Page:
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Photograph by Andy Kropa, Redux
Chicago's City Farm, a project of the nonprofit Resource Center, is built on movable plates, so the entire operation can be relocated at the end of a growing season if leases change. The farm has occupied several different sites, including the edge of the former Cabrini-Green housing projects.
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Photograph by Linda Rosier, NY Daily News/Getty Images
Curt Ellis (pictured) and Ian Cheney won rave reviews for their 2007 documentary King Corn, about the drawbacks to industrial agriculture. They built on that success by filling up the back of a 1986 Dodge Ram with soil and planting tomatoes.
Over the past few years, the two friends have driven their Truck Farm from neighborhood to neighborhood, giving urban kids a chance to get their hands dirty, and see how food looks on the (moving) ground. They produced a film on the project in 2011, Truck Farm, and they've enlisted such singer/songwriters as Jack Johnson and Charlie Sutton to attract the crowds.
It's not likely we'll be sourcing the majority of our food from moving vehicles in the near future, but the Truck Farm project shows how thinking outside the garden box can introduce a new audience to natural foods.
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Farming to Survive
Photograph by Pilar Olivares, Reuters
In many poor urban neighborhoods, people have long had to grow some of their own food or tend livestock. Pigs can be kept without a lot of space, and they can eat scraps and garbage. This pen in Pamplona Alta shantytown in Lima, Peru, helps feed a low-income family.
Waste and smells can be a problem, which is why many cities have historically moved to ban animal husbandry within their borders. However, rising awareness of hygiene has helped persuade some officials to loosen some restrictions, especially on chickens.
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Farming South Central
Photograph by David Butow, Redux
Between 1994 and 2006, a community of low-income, largely Hispanic people farmed a vacant plot in an industrial section of South Central Los Angeles. Eventually, the owner of the land beneath South Central Farm took steps to evict the growers, touching off a series of protests and legal battles that continue to this day.
Celebrities from Daryl Hannah to Danny Glover came out to support the farmers and raise money to purchase the land, but the owner told the Los Angeles Times that he wouldn't sell to them for any price. The developer told the paper he objected to the farmers' protests and alleged that some garden supporters had used anti-Semitic slurs.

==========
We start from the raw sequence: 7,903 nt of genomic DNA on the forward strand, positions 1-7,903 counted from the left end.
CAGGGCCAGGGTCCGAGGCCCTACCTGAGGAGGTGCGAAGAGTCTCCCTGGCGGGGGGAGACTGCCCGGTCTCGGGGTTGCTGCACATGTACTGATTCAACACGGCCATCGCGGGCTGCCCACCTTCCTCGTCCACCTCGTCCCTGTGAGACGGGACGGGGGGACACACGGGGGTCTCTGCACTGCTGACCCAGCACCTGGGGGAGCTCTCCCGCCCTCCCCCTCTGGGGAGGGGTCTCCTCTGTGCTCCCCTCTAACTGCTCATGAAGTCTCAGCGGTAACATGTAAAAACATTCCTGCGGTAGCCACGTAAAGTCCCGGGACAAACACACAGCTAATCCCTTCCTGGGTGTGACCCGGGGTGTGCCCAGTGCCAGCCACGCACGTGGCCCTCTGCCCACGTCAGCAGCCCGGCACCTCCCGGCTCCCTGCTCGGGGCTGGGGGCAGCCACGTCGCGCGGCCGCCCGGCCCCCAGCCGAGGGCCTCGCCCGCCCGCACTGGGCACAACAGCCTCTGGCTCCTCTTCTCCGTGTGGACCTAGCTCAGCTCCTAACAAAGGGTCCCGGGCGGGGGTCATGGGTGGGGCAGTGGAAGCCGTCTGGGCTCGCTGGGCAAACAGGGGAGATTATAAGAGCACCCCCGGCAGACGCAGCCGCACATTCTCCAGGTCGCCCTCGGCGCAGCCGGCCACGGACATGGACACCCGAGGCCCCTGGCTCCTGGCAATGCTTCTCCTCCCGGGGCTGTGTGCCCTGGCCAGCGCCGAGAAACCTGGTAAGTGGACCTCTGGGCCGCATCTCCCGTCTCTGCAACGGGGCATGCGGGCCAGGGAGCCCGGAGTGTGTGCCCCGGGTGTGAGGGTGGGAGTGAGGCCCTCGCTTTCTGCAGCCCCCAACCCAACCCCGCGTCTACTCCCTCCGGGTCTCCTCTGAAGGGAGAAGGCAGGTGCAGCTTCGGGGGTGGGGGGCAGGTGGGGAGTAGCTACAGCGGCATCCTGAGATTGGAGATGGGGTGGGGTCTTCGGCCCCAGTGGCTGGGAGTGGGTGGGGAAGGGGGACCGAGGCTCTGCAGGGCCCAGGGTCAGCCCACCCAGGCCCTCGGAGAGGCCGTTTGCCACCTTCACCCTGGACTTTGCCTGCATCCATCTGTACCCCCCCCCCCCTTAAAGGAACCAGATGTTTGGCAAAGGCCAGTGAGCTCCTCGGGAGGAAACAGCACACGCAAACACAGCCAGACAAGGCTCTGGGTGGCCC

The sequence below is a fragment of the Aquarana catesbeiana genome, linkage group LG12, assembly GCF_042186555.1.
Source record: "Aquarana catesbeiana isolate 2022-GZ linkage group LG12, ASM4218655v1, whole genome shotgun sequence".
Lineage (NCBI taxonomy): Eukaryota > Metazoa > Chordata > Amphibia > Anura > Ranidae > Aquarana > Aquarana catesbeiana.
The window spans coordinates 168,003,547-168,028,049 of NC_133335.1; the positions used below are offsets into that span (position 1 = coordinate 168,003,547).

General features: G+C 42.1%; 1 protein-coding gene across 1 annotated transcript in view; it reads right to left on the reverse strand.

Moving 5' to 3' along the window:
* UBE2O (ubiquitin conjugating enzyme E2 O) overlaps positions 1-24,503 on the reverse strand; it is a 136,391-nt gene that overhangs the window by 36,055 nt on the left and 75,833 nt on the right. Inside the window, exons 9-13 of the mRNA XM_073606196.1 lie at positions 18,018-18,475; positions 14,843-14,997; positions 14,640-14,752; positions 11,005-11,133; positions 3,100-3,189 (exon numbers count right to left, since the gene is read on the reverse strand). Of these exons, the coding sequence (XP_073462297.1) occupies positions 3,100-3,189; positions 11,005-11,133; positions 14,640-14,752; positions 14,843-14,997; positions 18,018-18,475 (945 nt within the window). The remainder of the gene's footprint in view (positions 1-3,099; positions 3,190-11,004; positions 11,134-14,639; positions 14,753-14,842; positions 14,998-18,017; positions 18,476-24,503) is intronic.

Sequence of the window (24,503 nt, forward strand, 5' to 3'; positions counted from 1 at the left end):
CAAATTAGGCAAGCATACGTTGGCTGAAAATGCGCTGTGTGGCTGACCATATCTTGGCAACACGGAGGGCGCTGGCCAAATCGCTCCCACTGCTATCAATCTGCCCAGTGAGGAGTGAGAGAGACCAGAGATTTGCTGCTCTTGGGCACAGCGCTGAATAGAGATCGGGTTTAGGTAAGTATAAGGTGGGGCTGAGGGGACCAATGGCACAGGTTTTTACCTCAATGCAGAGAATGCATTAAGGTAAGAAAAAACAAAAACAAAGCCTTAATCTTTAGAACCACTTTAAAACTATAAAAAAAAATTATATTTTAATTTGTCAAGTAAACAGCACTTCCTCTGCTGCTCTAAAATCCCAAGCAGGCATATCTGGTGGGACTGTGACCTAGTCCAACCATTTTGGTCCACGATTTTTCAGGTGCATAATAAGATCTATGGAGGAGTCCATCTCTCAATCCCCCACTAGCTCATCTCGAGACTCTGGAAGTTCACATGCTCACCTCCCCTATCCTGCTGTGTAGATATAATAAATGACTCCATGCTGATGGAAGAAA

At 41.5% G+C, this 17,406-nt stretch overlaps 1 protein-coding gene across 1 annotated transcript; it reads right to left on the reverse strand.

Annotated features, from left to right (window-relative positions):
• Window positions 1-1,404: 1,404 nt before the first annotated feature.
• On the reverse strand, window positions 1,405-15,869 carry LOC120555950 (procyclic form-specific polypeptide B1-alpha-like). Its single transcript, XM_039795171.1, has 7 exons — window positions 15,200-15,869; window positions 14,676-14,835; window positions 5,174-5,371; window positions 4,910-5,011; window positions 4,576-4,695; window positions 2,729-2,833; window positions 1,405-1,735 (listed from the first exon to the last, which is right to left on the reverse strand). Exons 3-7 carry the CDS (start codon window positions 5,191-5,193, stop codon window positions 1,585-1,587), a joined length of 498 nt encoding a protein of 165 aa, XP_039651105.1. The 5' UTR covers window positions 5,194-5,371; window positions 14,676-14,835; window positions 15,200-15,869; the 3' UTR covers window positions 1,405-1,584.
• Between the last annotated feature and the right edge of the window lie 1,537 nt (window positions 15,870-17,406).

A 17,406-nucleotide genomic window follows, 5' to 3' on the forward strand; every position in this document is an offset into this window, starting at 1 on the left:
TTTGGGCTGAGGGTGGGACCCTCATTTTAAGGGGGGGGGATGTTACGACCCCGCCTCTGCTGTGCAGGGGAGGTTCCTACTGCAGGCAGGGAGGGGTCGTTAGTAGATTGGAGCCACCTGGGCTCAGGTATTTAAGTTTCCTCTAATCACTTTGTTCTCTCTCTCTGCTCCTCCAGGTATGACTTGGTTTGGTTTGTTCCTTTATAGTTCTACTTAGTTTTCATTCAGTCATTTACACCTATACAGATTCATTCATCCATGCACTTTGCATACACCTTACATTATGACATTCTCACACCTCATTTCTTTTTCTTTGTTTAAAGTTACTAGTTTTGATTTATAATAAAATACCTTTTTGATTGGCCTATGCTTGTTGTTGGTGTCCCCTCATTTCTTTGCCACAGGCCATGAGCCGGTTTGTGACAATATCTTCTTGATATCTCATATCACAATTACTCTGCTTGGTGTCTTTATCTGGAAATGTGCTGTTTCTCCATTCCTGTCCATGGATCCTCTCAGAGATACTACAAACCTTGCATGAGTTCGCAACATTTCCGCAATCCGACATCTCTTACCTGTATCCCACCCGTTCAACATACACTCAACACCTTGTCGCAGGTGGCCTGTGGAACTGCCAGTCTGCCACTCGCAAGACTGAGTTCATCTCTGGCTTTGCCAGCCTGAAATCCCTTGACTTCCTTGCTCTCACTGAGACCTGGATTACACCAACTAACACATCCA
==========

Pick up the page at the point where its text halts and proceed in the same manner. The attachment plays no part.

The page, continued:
The whole ordeal, complete with local political intrigue, was chronicled in the Academy Award-nominated documentary The Garden.
A few of the former South Central growers have found plots in other areas. The original farm boasted up to 150 different species of plants.
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The Office Farm
Photograph by Yuriko Nakao, Reuters
An employee harvests veggies grown inside an office "urban farm" in Tokyo. The Pasona Group, an employment and staffing company, established the growing area to foster a work environment that "coexists with nature."
On their lunch breaks, workers tend vegetables, fruits, and rice.
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Photograph by Carlos Garcia Rawlins, Reuters
More than 20 different types of vegetables are grown in "Bolivar 1," an organic garden in the city of Caracas, Venezuela.
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Learning Life Skills
Photograph by Carlos Osorio, AP
Teens at Catherine Ferguson Academy in Detroit learn to grow plants in a greenhouse. The school serves pregnant and parenting teens, and teaches farming and gardening in addition to core subjects.
Some of the students have the opportunity to put their skills to use in South Africa as part of an international exchange program.
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Photograph from ClassicStock/Alamy
In 1943, young people tend a victory garden in New York City. During World War II, Americans were encouraged to grow some of their own food, to offset shortages caused by the conflict.
During the past decades of plenty, many people forgot how to get their hands dirty. But a new crop of enterprising growers are rediscovering the many benefits of urban planting.
(Related: Green Gardening Tips)